Laviolette, Predators ready for new season and system

New Nashville Predators head coach Peter Laviolette, coaching his fourth team since 2001, talks with reporters on the first day training camp.

NASHVILLE, Tenn. — New coach Peter Laviolette figures it will take time for the Predators to learn his new system but knows for sure when he wants to start implementing it.

That would be from the get-go of training camp, which started Thursday with meetings, greetings and player physicals at Bridgestone Arena. Friday, the Predators hit the ice for the first time at Centennial Sportsplex. Four days later, the Predators open the preseason at Tampa Bay.

"We really want to try and push speed and push tempo," said Laviolette, who replaces Barry Trotz , the only coach the Predators have had in 15 seasons and who’s now coaching the Capitals. "We want to start to implement our system and things we are looking for on the ice and how we play the game. I don’t expect it to be perfect. There’s going to be a lot of figuring it out."

One thing for sure, the emphasis on offense will be paramount, especially for a team historically challenged scoring-wise. Under Trotz, the Predators made the playoffs seven times in eight seasons before falling short a second-straight time last year. His teams were built on team strengths of a defense led by star Shea Weber, Roman Josi, and 2013 first-round draft pick Seth Jones, plus the world-class goaltending of Pekka Rinne.  

Enter Laviolette, the former coach of the Islanders (2001-03), Hurricanes (2003-09) and Flyers (2009-14), who’s offensive wizardry has always had a team coached for a full season finish in the upper half of the league in scoring. He led Carolina to the Stanley Cup title in 2006.

"Usually when a new system comes into place," Laviolette said, "there is a pause before you step on the gas. We’ve got to work our way through camp to eliminate that pause. I think that’s just through time and repetition of doing things. So, we’ll get to that, but (Friday) is the beginning of trying to implement what we want to do."

Jettisoned the past season or during the off-season were veteran forwards David Legwand, the team’s all-time leading scorer and goals maker; Patric Hornqvist, a four-time 20-plus goal scorer; and Nick Spaling.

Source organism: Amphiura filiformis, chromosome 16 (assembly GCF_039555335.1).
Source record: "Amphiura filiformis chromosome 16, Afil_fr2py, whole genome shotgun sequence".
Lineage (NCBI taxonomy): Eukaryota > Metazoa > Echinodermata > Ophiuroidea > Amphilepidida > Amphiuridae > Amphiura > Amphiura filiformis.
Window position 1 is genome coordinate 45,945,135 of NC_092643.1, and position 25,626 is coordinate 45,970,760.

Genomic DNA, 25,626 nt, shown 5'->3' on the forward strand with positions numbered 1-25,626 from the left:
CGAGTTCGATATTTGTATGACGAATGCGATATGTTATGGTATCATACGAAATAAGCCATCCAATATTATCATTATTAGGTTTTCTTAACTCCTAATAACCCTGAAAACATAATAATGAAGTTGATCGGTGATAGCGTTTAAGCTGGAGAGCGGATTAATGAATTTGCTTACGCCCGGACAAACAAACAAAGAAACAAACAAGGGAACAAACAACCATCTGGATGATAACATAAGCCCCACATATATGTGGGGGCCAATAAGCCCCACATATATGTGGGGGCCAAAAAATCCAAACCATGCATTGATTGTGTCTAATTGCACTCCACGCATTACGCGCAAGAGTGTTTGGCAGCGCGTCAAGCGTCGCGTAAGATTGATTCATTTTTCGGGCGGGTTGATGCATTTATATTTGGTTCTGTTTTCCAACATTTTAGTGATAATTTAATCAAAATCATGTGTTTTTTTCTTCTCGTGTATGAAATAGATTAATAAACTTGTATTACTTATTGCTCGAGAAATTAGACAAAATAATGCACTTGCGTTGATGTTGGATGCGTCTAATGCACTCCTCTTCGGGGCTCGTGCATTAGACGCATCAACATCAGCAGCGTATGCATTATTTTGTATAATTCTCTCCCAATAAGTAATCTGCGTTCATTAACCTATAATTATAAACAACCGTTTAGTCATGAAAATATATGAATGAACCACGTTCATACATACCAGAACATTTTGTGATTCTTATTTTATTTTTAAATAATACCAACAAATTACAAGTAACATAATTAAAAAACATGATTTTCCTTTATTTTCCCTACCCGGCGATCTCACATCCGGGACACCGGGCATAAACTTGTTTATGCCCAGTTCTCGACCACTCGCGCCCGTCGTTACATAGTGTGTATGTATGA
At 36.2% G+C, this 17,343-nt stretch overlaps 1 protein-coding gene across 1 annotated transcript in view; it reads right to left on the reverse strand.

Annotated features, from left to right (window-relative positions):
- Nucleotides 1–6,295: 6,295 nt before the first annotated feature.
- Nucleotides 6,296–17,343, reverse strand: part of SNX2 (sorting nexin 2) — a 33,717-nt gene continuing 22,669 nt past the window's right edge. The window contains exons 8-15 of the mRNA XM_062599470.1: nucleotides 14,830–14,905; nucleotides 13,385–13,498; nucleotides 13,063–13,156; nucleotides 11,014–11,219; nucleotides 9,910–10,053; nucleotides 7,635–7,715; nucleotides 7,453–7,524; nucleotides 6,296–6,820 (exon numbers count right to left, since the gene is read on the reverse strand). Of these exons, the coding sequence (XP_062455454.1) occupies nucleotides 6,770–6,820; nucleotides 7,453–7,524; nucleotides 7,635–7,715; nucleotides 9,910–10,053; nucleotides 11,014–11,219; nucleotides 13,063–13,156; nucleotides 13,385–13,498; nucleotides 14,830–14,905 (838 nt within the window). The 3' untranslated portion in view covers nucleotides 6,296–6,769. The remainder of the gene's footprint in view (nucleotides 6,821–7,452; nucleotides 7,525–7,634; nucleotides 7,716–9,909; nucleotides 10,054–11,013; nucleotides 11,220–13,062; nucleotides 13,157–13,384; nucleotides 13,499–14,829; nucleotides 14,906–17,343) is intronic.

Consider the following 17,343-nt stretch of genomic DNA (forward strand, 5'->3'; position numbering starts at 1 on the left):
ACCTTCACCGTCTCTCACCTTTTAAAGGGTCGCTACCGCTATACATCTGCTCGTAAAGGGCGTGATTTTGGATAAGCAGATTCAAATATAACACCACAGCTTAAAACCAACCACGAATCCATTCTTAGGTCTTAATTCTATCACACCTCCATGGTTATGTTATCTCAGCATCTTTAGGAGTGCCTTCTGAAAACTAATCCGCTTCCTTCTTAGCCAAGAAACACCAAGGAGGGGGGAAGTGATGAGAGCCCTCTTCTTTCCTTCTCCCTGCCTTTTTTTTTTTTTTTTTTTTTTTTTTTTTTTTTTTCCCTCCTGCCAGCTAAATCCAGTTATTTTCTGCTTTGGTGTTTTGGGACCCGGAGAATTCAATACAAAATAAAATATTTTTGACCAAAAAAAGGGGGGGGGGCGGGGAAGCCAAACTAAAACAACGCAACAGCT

Enter a quartet of veteran forwards ready to exhibit offensive prowess, including Derek Roy, Mike Ribeiro, Olli Jokinen and James Neal. They hope to blend with front-line returnees Craig Smith, Colin Wilson, Viktor Stalberg, Paul Gaustad, Matt Cullen and Mike Fisher, who is out until possibly January while recovering from an Achilles tendon injury suffered while training during the offseason.

Neal brings the most offensive promise, having scored 88 goals the past three seasons – fifth in the NHL during the stretch — for the Penguins and has had six-straight 20-plus goals seasons. Young forwards Filip Forsberg, the 2012 first-round draft pick of the Capitals, and Calle Jarnkrok exude scoring potential ready to be realized.

"Yeah, it’s going to be different, definitely, a lot of new guys that we are going to have to make feel comfortable and fit them in right away," said Weber, team captain and three-time Norris Trophy finalist as the league’s top defenseman. "It’s a great time of year being back here and finally getting on the ice and try to put last year behind us."

According to Weber, that is across the board – and not just on offense — for a team that missed the playoffs by only three points last season.

"You can sit here and talk about our offensive struggles last year," Weber said, "but we also gave up too many goals. There are a lot of areas we need to improve in. Obviously, we would like it to be offensively, but we can’t just sit back as a defensive unit. We have to be play solid there and, hopefully, make our overall game a lot better. It’s a wake-up call for all of us in the locker room that we need to be better."

It also helps to have a healthy Rinne, who missed 51 games last season, first while recovering from hip surgery and then a subsequent virus. The two-time Vezina Trophy finalist for the NHL’s top goaltender has fully recovered, as evidenced by being named most valuable player in the World Championships this spring for silver medalist Finland.

"It’s really exciting to have a kind of new start here," Rinne said. "It’s interesting to see what is going to happen now. I’m sure we are going to start really fast and hard practices and all that kind of stuff. So, I’m actually really looking forward to get it going. 

"Pretty soon, we will start playing exhibition games. Everything happens always so fast. You condition for the whole summer, and then all of a sudden, it’s on."

Young defenseman Ryan Ellis, the team’s 2009 first-round draft pick, did not report to training camp Thursday. The offensive-minded blueliner is negotiating a new deal with the Predators after playing out the final season of his entry contract in 2013-14. 

But that won’t deter Laviolette from hitting the ground running – uh, make that hit the ice skating  â€“ on Friday while not only implementing a new system, but a way for the team to go about business on and off the ice.

"Every team has to figure out who they are and how they are going to perform and, ultimately, go to battle with each other in hockey games and find their success as a group," Laviolette said. "(Friday) is the first day where you can start to build toward that and start to develop that with your team. From day one, we have to find our own way and make our own way.

"Eventually, you hope to find the chemistry and who fits with who and where does that piece seem to go and fit in nicely."